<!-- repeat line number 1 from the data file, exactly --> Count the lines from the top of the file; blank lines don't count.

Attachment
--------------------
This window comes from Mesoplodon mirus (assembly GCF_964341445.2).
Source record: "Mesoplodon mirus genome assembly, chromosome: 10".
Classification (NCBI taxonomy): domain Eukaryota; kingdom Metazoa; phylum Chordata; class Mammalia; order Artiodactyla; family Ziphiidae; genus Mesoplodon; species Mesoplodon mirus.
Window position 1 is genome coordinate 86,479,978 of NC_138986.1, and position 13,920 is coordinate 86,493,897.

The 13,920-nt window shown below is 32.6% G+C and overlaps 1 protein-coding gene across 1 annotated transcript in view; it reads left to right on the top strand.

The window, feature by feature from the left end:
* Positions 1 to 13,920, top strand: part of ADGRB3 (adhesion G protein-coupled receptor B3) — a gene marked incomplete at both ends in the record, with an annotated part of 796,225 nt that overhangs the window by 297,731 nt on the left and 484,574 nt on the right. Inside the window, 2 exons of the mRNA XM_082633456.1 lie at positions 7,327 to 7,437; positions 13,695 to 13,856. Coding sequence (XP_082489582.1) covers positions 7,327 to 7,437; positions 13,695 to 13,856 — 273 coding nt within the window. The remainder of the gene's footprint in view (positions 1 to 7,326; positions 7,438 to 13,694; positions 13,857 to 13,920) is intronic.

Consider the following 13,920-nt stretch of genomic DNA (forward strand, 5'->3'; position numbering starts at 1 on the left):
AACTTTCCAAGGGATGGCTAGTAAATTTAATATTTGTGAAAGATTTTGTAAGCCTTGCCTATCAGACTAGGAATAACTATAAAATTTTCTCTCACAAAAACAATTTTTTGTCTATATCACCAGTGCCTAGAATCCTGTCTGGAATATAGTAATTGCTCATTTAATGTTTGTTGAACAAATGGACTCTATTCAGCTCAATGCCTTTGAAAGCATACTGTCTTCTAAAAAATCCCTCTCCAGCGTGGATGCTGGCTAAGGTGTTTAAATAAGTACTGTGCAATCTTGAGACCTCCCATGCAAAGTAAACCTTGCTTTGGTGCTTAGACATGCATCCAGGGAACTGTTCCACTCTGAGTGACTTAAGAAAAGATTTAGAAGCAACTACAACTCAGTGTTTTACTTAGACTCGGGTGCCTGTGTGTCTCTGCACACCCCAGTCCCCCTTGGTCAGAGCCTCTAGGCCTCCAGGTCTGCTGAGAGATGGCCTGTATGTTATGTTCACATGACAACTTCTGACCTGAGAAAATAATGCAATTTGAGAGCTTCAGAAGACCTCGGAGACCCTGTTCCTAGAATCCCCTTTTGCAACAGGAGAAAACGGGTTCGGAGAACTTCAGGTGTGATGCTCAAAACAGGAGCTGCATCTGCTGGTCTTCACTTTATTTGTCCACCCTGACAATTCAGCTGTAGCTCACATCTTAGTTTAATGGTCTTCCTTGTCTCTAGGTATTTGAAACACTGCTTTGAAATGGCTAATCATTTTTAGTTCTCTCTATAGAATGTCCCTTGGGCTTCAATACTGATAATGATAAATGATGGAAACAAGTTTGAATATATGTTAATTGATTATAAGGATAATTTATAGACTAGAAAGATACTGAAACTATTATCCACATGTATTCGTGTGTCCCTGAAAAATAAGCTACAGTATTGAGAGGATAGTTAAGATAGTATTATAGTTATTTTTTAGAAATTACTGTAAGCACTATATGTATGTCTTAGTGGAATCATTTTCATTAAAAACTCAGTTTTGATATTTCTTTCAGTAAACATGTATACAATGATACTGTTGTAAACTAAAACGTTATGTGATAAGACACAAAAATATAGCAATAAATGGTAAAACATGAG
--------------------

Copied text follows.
This window comes from Mesoplodon mirus (assembly GCF_964341445.2).